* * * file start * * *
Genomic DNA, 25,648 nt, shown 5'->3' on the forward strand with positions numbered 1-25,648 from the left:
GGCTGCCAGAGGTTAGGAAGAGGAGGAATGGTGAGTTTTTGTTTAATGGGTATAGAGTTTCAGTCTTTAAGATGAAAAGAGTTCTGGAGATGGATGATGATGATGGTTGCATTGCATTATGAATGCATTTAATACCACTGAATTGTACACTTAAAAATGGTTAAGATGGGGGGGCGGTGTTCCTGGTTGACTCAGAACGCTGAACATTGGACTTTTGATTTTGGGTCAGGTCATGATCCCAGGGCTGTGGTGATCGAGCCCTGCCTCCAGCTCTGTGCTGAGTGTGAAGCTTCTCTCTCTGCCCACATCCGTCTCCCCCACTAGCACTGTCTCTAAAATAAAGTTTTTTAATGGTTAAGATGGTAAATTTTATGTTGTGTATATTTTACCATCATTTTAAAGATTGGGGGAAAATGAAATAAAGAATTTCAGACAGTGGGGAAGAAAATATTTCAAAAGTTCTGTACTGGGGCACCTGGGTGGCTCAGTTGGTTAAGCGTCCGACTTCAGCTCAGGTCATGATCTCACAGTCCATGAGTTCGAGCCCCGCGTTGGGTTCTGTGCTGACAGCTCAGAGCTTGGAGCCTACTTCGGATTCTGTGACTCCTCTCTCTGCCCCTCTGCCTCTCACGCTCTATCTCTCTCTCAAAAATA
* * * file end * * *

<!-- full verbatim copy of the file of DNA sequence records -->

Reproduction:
Genomic DNA, 25,648 nt, shown 5'->3' on the forward strand with positions numbered 1-25,648 from the left:
GGCTGCCAGAGGTTAGGAAGAGGAGGAATGGTGAGTTTTTGTTTAATGGGTATAGAGTTTCAGTCTTTAAGATGAAAAGAGTTCTGGAGATGGATGATGATGATGGTTGCATTGCATTATGAATGCATTTAATACCACTGAATTGTACACTTAAAAATGGTTAAGATGGGGGGGCGGTGTTCCTGGTTGACTCAGAACGCTGAACATTGGACTTTTGATTTTGGGTCAGGTCATGATCCCAGGGCTGTGGTGATCGAGCCCTGCCTCCAGCTCTGTGCTGAGTGTGAAGCTTCTCTCTCTGCCCACATCCGTCTCCCCCACTAGCACTGTCTCTAAAATAAAGTTTTTTAATGGTTAAGATGGTAAATTTTATGTTGTGTATATTTTACCATCATTTTAAAGATTGGGGGAAAATGAAATAAAGAATTTCAGACAGTGGGGAAGAAAATATTTCAAAAGTTCTGTACTGGGGCACCTGGGTGGCTCAGTTGGTTAAGCGTCCGACTTCAGCTCAGGTCATGATCTCACAGTCCATGAGTTCGAGCCCCGCGTTGGGTTCTGTGCTGACAGCTCAGAGCTTGGAGCCTACTTCGGATTCTGTGACTCCTCTCTCTGCCCCTCTGCCTCTCACGCTCTATCTCTCTCTCAAAAATA